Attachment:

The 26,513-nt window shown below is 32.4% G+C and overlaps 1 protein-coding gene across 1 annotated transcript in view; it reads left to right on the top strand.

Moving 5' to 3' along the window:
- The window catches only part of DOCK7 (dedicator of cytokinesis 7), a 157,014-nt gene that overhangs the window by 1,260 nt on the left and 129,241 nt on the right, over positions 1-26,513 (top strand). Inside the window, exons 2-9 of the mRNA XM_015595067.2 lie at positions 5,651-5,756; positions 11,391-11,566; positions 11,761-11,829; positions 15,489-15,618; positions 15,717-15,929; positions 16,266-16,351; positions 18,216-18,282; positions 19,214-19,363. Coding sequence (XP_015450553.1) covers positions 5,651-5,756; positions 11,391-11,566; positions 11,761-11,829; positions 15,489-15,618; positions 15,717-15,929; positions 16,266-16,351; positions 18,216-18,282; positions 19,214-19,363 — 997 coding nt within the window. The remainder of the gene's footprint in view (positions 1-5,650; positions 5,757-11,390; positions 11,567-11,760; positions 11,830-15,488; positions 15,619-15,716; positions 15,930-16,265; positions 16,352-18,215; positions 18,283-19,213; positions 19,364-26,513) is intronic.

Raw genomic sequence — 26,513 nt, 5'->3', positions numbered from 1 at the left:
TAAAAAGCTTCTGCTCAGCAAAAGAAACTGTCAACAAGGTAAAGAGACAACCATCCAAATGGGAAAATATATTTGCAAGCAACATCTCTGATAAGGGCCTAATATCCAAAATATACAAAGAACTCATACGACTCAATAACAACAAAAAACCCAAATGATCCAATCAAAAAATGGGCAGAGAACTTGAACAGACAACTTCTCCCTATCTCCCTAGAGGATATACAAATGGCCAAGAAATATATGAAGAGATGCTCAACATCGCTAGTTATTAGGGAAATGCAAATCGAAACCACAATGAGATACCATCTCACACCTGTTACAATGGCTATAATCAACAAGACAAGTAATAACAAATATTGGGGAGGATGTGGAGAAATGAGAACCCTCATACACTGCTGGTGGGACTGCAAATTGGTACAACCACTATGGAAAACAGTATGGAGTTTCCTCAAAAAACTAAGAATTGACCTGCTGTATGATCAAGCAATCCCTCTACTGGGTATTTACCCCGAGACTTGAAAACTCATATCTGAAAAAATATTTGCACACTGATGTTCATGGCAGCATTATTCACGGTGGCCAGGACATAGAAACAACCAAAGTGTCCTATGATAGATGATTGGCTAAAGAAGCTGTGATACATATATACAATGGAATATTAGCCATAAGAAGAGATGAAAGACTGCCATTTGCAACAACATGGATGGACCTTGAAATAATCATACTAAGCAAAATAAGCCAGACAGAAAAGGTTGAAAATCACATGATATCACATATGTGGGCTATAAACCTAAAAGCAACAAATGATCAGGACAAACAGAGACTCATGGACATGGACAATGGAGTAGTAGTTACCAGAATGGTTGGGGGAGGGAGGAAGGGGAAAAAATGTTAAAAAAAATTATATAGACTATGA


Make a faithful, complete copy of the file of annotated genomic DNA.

The 26,513-nt window shown below is 32.4% G+C and overlaps 1 protein-coding gene across 1 annotated transcript in view; it reads left to right on the top strand.

Moving 5' to 3' along the window:
- The window catches only part of DOCK7 (dedicator of cytokinesis 7), a 157,014-nt gene that overhangs the window by 1,260 nt on the left and 129,241 nt on the right, over positions 1-26,513 (top strand). Inside the window, exons 2-9 of the mRNA XM_015595067.2 lie at positions 5,651-5,756; positions 11,391-11,566; positions 11,761-11,829; positions 15,489-15,618; positions 15,717-15,929; positions 16,266-16,351; positions 18,216-18,282; positions 19,214-19,363. Coding sequence (XP_015450553.1) covers positions 5,651-5,756; positions 11,391-11,566; positions 11,761-11,829; positions 15,489-15,618; positions 15,717-15,929; positions 16,266-16,351; positions 18,216-18,282; positions 19,214-19,363 — 997 coding nt within the window. The remainder of the gene's footprint in view (positions 1-5,650; positions 5,757-11,390; positions 11,567-11,760; positions 11,830-15,488; positions 15,619-15,716; positions 15,930-16,265; positions 16,352-18,215; positions 18,283-19,213; positions 19,364-26,513) is intronic.

Raw genomic sequence — 26,513 nt, 5'->3', positions numbered from 1 at the left:
TAAAAAGCTTCTGCTCAGCAAAAGAAACTGTCAACAAGGTAAAGAGACAACCATCCAAATGGGAAAATATATTTGCAAGCAACATCTCTGATAAGGGCCTAATATCCAAAATATACAAAGAACTCATACGACTCAATAACAACAAAAAACCCAAATGATCCAATCAAAAAATGGGCAGAGAACTTGAACAGACAACTTCTCCCTATCTCCCTAGAGGATATACAAATGGCCAAGAAATATATGAAGAGATGCTCAACATCGCTAGTTATTAGGGAAATGCAAATCGAAACCACAATGAGATACCATCTCACACCTGTTACAATGGCTATAATCAACAAGACAAGTAATAACAAATATTGGGGAGGATGTGGAGAAATGAGAACCCTCATACACTGCTGGTGGGACTGCAAATTGGTACAACCACTATGGAAAACAGTATGGAGTTTCCTCAAAAAACTAAGAATTGACCTGCTGTATGATCAAGCAATCCCTCTACTGGGTATTTACCCCGAGACTTGAAAACTCATATCTGAAAAAATATTTGCACACTGATGTTCATGGCAGCATTATTCACGGTGGCCAGGACATAGAAACAACCAAAGTGTCCTATGATAGATGATTGGCTAAAGAAGCTGTGATACATATATACAATGGAATATTAGCCATAAGAAGAGATGAAAGACTGCCATTTGCAACAACATGGATGGACCTTGAAATAATCATACTAAGCAAAATAAGCCAGACAGAAAAGGTTGAAAATCACATGATATCACATATGTGGGCTATAAACCTAAAAGCAACAAATGATCAGGACAAACAGAGACTCATGGACATGGACAATGGAGTAGTAGTTACCAGAATGGTTGGGGGAGGGAGGAAGGGGAAAAAATGTTAAAAAAAATTATATAGACTATGA